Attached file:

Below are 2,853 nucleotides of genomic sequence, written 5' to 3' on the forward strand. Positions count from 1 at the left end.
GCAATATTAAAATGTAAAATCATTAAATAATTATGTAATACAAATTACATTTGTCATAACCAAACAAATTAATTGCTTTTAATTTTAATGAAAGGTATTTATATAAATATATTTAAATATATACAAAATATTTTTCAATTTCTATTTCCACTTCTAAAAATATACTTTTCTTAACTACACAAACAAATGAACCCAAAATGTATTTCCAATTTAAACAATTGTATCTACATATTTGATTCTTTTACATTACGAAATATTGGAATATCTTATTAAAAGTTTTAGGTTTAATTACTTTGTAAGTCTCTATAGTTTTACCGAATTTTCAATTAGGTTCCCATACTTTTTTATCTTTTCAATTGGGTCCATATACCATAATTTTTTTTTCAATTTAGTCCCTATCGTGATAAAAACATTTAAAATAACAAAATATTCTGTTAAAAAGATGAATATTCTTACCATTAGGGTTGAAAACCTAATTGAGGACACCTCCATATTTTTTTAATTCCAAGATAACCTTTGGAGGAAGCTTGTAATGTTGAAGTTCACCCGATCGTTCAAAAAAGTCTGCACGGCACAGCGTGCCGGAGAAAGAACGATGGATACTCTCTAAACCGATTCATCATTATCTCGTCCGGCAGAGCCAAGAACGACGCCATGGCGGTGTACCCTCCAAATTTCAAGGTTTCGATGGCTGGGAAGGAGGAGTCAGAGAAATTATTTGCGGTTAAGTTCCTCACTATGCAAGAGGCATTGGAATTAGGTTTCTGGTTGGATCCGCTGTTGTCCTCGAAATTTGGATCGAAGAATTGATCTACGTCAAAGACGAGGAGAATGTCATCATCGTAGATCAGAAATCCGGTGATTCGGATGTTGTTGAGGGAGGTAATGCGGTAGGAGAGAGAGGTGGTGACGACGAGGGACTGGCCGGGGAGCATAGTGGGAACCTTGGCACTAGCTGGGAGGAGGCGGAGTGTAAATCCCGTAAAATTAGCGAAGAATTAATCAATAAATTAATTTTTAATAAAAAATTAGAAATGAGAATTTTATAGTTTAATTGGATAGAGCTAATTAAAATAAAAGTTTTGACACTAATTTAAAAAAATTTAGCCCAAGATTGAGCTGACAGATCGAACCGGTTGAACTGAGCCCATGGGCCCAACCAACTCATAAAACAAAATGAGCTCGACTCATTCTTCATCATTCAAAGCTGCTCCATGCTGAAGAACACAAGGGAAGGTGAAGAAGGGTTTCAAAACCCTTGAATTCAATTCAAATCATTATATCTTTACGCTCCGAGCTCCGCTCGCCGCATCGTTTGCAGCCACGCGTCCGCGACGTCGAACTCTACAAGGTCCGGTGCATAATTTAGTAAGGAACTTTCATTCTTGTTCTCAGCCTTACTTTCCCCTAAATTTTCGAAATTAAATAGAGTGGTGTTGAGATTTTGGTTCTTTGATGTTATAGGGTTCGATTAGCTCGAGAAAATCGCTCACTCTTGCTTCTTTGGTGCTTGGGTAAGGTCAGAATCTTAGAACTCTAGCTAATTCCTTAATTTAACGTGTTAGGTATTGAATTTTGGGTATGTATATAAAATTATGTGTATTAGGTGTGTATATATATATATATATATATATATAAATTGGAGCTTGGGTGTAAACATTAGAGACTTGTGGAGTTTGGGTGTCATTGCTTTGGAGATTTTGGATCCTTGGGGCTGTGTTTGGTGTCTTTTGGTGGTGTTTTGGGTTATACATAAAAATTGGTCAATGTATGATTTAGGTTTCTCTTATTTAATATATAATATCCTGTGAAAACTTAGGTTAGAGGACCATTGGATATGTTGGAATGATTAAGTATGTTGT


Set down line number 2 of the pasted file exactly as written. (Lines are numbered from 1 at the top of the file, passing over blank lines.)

GCAATATTAAAATGTAAAATCATTAAATAATTATGTAATACAAATTACATTTGTCATAACCAAACAAATTAATTGCTTTTAATTTTAATGAAAGGTATTTATATAAATATATTTAAATATATACAAAATATTTTTCAATTTCTATTTCCACTTCTAAAAATATACTTTTCTTAACTACACAAACAAATGAACCCAAAATGTATTTCCAATTTAAACAATTGTATCTACATATTTGATTCTTTTACATTACGAAATATTGGAATATCTTATTAAAAGTTTTAGGTTTAATTACTTTGTAAGTCTCTATAGTTTTACCGAATTTTCAATTAGGTTCCCATACTTTTTTATCTTTTCAATTGGGTCCATATACCATAATTTTTTTTTCAATTTAGTCCCTATCGTGATAAAAACATTTAAAATAACAAAATATTCTGTTAAAAAGATGAATATTCTTACCATTAGGGTTGAAAACCTAATTGAGGACACCTCCATATTTTTTTAATTCCAAGATAACCTTTGGAGGAAGCTTGTAATGTTGAAGTTCACCCGATCGTTCAAAAAAGTCTGCACGGCACAGCGTGCCGGAGAAAGAACGATGGATACTCTCTAAACCGATTCATCATTATCTCGTCCGGCAGAGCCAAGAACGACGCCATGGCGGTGTACCCTCCAAATTTCAAGGTTTCGATGGCTGGGAAGGAGGAGTCAGAGAAATTATTTGCGGTTAAGTTCCTCACTATGCAAGAGGCATTGGAATTAGGTTTCTGGTTGGATCCGCTGTTGTCCTCGAAATTTGGATCGAAGAATTGATCTACGTCAAAGACGAGGAGAATGTCATCATCGTAGATCAGAAATCCGGTGATTCGGATGTTGTTGAGGGAGGTAATGCGGTAGGAGAGAGAGGTGGTGACGACGAGGGACTGGCCGGGGAGCATAGTGGGAACCTTGGCACTAGCTGGGAGGAGGCGGAGTGTAAATCCCGTAAAATTAGCGAAGAATTAATCAATAAATTAATTTTTAATAAAAAATTAGAAATGAGAATTTTATAGTTTAATTGGATAGAGCTAATTAAAATAAAAGTTTTGACACTAATTTAAAAAAATTTAGCCCAAGATTGAGCTGACAGATCGAACCGGTTGAACTGAGCCCATGGGCCCAACCAACTCATAAAACAAAATGAGCTCGACTCATTCTTCATCATTCAAAGCTGCTCCATGCTGAAGAACACAAGGGAAGGTGAAGAAGGGTTTCAAAACCCTTGAATTCAATTCAAATCATTATATCTTTACGCTCCGAGCTCCGCTCGCCGCATCGTTTGCAGCCACGCGTCCGCGACGTCGAACTCTACAAGGTCCGGTGCATAATTTAGTAAGGAACTTTCATTCTTGTTCTCAGCCTTACTTTCCCCTAAATTTTCGAAATTAAATAGAGTGGTGTTGAGATTTTGGTTCTTTGATGTTATAGGGTTCGATTAGCTCGAGAAAATCGCTCACTCTTGCTTCTTTGGTGCTTGGGTAAGGTCAGAATCTTAGAACTCTAGCTAATTCCTTAATTTAACGTGTTAGGTATTGAATTTTGGGTATGTATATAAAATTATGTGTATTAGGTGTGTATATATATATATATATATATATATAAATTGGAGCTTGGGTGTAAACATTAGAGACTTGTGGAGTTTGGGTGTCATTGCTTTGGAGATTTTGGATCCTTGGGGCTGTGTTTGGTGTCTTTTGGTGGTGTTTTGGGTTATACATAAAAATTGGTCAATGTATGATTTAGGTTTCTCTTATTTAATATATAATATCCTGTGAAAACTTAGGTTAGAGGACCATTGGATATGTTGGAATGATTAAGTATGTTGT